Publications from the AffiliateMarketIngtools of Sciences, Engineering, and Medicine provide objective and straightforward advice to decision makers and the public. This site includes We Treat You (HMD) publications released after 1998. A complete list of HMD’s publications from its establishment in 1970 to the present is available as a PDF.
Released: August 10, 2011
When public health campaigns to buckle up or quit smoking were unsuccessful, legal strategies–such as fines for not wearing a seatbelt and restrictions on where smoking could occur–were used to reduce the number of health issues, injuries, and deaths caused by these behaviors. Childhood obesity is another health concern that remains a substantial problem in the U.S. Could legal restrictions and regulations also help combat childhood obesity? IOM held a workshop October 21, 2010, to bring together stakeholders to discuss the current and future legal strategies aimed at combating childhood obesity.
Released: July 29, 2011
Medical devices that are deemed to have a moderate risk to patients generally cannot go on the market until they are cleared through the FDA 510(k) process. In recent years, individuals and organizations have expressed concern that the 510(k) process is neither making safe and effective devices available to patients nor promoting innovation in the medical-device industry. At the request of the FDA, the IOM examined the 510(k) process and concludes that the FDA’s finite resources should be invested in developing an integrated premarket and postmarket regulatory framework.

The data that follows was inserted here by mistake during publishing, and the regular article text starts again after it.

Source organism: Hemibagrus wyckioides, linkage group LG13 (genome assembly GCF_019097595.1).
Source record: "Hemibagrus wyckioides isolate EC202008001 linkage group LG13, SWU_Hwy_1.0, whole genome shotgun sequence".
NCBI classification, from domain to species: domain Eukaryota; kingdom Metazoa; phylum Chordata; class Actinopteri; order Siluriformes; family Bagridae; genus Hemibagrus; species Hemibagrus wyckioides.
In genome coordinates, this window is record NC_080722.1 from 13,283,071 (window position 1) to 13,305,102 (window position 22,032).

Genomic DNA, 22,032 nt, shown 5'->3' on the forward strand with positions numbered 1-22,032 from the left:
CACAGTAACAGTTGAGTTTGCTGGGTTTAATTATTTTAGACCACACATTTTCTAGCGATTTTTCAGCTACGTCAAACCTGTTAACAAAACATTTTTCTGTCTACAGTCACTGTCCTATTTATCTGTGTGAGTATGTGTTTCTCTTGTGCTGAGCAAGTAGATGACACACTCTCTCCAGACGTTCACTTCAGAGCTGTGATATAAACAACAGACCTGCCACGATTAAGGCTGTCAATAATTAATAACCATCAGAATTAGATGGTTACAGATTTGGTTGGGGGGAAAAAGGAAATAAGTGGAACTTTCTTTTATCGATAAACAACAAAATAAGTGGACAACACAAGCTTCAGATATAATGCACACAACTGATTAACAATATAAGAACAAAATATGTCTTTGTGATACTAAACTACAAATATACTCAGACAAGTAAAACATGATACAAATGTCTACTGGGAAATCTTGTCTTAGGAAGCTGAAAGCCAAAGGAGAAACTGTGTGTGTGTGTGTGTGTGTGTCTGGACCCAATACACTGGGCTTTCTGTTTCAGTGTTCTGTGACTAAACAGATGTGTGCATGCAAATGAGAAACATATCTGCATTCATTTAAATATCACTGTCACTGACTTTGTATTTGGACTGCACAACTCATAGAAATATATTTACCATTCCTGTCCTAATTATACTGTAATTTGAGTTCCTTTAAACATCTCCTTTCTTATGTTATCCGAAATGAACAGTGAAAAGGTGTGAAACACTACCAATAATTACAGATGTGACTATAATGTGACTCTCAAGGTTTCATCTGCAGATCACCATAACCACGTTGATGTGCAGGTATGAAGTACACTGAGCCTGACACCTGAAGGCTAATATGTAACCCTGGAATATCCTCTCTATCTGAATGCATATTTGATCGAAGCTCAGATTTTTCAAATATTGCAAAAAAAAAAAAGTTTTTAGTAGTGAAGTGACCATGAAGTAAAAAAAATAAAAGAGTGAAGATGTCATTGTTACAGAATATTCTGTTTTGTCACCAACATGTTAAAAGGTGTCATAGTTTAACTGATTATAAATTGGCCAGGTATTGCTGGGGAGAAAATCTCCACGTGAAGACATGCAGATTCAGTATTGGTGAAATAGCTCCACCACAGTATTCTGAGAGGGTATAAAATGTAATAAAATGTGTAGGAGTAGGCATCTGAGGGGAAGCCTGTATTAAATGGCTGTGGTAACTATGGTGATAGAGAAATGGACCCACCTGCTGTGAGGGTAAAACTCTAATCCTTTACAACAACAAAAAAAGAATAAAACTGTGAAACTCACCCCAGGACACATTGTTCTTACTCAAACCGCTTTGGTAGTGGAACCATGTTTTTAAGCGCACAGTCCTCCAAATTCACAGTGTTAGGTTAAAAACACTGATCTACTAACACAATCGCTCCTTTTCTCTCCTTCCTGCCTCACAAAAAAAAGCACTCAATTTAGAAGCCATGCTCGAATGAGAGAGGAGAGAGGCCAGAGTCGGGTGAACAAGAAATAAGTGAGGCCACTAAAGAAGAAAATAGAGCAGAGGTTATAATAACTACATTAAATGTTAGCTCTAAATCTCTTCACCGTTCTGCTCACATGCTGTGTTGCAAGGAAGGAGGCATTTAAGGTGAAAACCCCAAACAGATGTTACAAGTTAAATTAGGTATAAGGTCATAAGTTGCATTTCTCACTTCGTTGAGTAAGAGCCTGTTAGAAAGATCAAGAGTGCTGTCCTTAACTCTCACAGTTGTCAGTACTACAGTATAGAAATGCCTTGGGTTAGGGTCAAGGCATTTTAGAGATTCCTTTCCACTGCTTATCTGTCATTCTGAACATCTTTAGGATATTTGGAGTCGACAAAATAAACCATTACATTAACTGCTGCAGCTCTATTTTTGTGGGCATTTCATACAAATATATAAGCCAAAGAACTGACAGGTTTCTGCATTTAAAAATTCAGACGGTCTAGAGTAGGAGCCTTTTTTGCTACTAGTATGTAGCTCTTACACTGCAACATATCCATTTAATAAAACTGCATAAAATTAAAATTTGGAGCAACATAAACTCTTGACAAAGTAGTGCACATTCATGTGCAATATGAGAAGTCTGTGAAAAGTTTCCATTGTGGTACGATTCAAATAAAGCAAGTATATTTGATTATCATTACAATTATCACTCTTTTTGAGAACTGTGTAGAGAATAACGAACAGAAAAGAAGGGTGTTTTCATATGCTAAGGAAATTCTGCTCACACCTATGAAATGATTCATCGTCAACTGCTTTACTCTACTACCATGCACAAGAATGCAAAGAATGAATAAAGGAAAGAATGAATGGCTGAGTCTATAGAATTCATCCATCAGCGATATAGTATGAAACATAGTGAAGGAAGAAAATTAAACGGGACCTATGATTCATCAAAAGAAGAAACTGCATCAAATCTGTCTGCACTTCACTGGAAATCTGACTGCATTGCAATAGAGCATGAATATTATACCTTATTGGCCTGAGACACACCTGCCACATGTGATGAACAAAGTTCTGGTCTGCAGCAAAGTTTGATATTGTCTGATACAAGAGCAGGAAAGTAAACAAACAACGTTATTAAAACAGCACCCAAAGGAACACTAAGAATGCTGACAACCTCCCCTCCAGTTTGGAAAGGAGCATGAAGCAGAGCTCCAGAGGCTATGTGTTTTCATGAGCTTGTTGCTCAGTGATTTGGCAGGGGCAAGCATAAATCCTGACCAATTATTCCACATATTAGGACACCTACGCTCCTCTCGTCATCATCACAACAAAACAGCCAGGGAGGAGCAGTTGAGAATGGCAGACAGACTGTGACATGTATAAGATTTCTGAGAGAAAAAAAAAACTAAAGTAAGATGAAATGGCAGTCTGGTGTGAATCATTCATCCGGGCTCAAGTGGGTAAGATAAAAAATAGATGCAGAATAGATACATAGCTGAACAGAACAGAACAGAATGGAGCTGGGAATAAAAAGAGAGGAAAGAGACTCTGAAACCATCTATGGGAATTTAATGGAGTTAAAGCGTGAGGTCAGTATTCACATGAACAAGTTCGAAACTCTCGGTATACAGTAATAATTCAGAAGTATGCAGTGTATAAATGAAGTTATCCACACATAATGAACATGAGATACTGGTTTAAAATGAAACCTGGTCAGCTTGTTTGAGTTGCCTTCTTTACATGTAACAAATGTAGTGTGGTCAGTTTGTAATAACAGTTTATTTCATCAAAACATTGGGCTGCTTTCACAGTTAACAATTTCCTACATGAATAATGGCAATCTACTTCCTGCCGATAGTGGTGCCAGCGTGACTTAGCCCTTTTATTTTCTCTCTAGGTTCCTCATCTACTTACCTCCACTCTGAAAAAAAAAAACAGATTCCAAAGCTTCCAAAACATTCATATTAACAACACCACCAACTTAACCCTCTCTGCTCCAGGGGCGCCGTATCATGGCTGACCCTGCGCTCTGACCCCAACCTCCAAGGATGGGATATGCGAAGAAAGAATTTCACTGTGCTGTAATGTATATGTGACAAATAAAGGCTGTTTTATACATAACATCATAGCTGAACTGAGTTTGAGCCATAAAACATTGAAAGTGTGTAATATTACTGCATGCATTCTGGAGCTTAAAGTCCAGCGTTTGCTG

Released: July 25, 2011
It is essential for patients and clinicians to know which treatments work best for whom if they are to make informed, collaborative care decisions. Despite this need, only a small fraction of health-related expenditures in the U.S. have been devoted to comparative effectiveness research. As part of its Learning Health System series of workshops, the IOM’s Roundtable on Value & Science-Driven Health Care hosted a workshop to discuss capacity priorities to build the evidence base necessary for care that is more effective and delivers higher value for patients.
Released: July 15, 2011
Due to low health literacy—the degree to which one can understand and make decisions based on health information—many people may have difficulty understanding what coverage they are eligible for under the Patient Protection and Affordable Care Act; making informed choices about what is best for them and their families; and completing the enrollment process. On November 10, 2010, the IOM Roundtable on Health Literacy held a workshop to explore opportunities to advance health literacy in association with the implementation of health care reform.
Released: July 13, 2011
Good health requires good oral health, yet millions of Americans, especially vulnerable and underserved populations, lack access to basic oral health care. The Health Resources and Services Administration and the California HealthCare Foundation asked the IOM and the National Research Council to assess the current oral health care system and make recommendations on ways to improve access to care for vulnerable and underserved populations. The IOM recommends changes to incorporate oral health care into overall health care, changes in education and training of all types of health care professionals, and changes in how oral health care is financed and delivered.